I also believe in less is better. If a program can do a digital image design, great. If it computes quanities, and cut and fill, and allows me to lay out sprinkler systems, better. If it lists plant materials as I drag and drop, if it LABELS the plant materials prior to drag and drop and after, good, and if it can put it all together in an editable proposal that meets my needs in presenting it to the clients, then we have a workable product.

I suppose your point is that PROLandscapes can do all of these things. But the fact is that not everyone needs these things and there are some things that other programs do better than PROLandscapes for much less money. Considered strictly from a design standpoint, PL is nothing special. It doesn't have true 3-D modeling (photo-imaging is not 3-D), the 2-D site plan graphics that I have seen on-screen and from print-outs are mediocre (I have the company's demo CD and literature), and the photo-imaging is something that you can do with cheap and even free software.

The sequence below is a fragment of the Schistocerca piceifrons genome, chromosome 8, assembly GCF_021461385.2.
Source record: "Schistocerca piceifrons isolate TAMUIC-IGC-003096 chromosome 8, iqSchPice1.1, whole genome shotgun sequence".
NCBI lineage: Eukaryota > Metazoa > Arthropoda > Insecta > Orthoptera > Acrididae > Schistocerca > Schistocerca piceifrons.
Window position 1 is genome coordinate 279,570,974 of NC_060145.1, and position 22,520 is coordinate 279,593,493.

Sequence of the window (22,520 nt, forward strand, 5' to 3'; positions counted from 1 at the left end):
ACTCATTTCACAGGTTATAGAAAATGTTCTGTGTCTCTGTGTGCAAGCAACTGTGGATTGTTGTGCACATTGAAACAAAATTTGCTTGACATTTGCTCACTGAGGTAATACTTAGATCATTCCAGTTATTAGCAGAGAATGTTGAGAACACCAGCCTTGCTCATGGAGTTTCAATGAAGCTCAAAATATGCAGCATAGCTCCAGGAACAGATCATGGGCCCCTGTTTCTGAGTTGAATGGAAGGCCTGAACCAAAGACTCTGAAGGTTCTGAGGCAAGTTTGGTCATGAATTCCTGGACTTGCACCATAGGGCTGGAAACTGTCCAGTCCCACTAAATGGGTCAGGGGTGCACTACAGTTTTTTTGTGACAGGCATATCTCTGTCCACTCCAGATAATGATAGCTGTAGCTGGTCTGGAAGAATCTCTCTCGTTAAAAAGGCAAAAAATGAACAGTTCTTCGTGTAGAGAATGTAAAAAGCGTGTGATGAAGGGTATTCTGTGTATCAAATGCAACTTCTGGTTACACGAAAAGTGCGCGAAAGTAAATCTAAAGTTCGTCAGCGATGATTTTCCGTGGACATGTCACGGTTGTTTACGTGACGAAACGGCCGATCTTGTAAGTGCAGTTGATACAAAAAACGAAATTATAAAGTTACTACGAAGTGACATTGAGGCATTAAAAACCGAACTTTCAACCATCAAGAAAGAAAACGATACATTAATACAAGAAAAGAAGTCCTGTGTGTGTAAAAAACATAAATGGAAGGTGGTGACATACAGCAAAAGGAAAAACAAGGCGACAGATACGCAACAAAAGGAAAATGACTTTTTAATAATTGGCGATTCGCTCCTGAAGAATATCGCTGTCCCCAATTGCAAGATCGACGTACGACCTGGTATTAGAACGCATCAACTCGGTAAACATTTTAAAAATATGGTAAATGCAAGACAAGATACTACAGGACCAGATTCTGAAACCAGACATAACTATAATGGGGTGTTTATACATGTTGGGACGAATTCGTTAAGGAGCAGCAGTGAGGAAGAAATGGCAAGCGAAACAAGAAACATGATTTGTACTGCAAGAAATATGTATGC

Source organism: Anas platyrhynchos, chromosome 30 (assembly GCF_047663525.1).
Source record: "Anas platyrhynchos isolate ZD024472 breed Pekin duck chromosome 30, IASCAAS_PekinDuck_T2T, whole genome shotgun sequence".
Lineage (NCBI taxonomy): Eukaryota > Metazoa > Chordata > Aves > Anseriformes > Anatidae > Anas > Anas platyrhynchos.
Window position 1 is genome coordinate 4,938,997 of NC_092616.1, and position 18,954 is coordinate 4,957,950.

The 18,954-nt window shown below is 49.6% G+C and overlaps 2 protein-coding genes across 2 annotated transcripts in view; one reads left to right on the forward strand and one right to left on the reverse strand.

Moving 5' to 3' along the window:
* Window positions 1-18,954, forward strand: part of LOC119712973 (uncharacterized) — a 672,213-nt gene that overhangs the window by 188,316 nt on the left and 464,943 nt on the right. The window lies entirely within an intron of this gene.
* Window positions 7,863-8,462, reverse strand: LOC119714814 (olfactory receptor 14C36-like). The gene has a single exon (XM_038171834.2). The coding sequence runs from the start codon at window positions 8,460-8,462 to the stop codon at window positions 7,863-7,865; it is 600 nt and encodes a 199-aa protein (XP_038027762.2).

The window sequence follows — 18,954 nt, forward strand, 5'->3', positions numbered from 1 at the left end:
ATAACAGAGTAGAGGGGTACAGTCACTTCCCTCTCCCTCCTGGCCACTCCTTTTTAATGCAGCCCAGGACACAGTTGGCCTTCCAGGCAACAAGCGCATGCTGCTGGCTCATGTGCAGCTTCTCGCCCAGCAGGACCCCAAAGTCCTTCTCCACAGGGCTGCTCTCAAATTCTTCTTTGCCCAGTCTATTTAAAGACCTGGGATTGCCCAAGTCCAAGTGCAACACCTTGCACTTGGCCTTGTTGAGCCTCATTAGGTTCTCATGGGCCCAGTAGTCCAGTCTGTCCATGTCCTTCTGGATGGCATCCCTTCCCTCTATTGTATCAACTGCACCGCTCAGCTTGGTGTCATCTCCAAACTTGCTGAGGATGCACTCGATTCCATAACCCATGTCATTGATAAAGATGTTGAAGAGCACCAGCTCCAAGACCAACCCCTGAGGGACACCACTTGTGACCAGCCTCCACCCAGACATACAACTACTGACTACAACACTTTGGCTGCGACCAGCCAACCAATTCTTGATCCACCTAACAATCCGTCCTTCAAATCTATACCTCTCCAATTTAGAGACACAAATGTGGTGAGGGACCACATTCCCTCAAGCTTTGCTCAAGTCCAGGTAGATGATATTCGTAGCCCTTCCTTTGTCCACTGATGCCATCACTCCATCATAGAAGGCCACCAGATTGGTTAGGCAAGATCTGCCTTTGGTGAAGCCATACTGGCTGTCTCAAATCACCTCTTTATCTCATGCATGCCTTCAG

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  #20 (permalink)  
Old 01-04-2006, 01:24 PM
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Quote:
Originally posted by Dale Wiley

I also believe in less is better. If a program can do a digital image design, great. If it computes quanities, and cut and fill, and allows me to lay out sprinkler systems, better. If it lists plant materials as I drag and drop, if it LABELS the plant materials prior to drag and drop and after, good, and if it can put it all together in an editable proposal that meets my needs in presenting it to the clients, then we have a workable product.
Our product offerings (DynaSCAPE Software) are more or less 'end to end'.

We do not do digital 'imaging' if you mean the frontal view that you add plants to.

Our value proposition starts with high quality 2D plan view designs. Our design tool is integrated with our online plant encyclopedia which will allow you to insert photos of specimen plants and the like.

Your individual plants/groundcovers/pavers are labeled using a link to our business management component. This facilitates our other major value point: integration. As you design, you're building a quote/estimate. You can, for example, measure paver areas in square feet, and have a material assembly set up to calculate the labor, screenings, etc, and any other cost item for you.

Once your design is complete and labeled, you can export it to our Quotation product with a few clicks - no data re-entry, and you'll have prices pre-computed for you. Once your price list is set up, this can be a huge time and effort saver. You can then output your quote/estimate for presentation to the customer in any number of editable formats.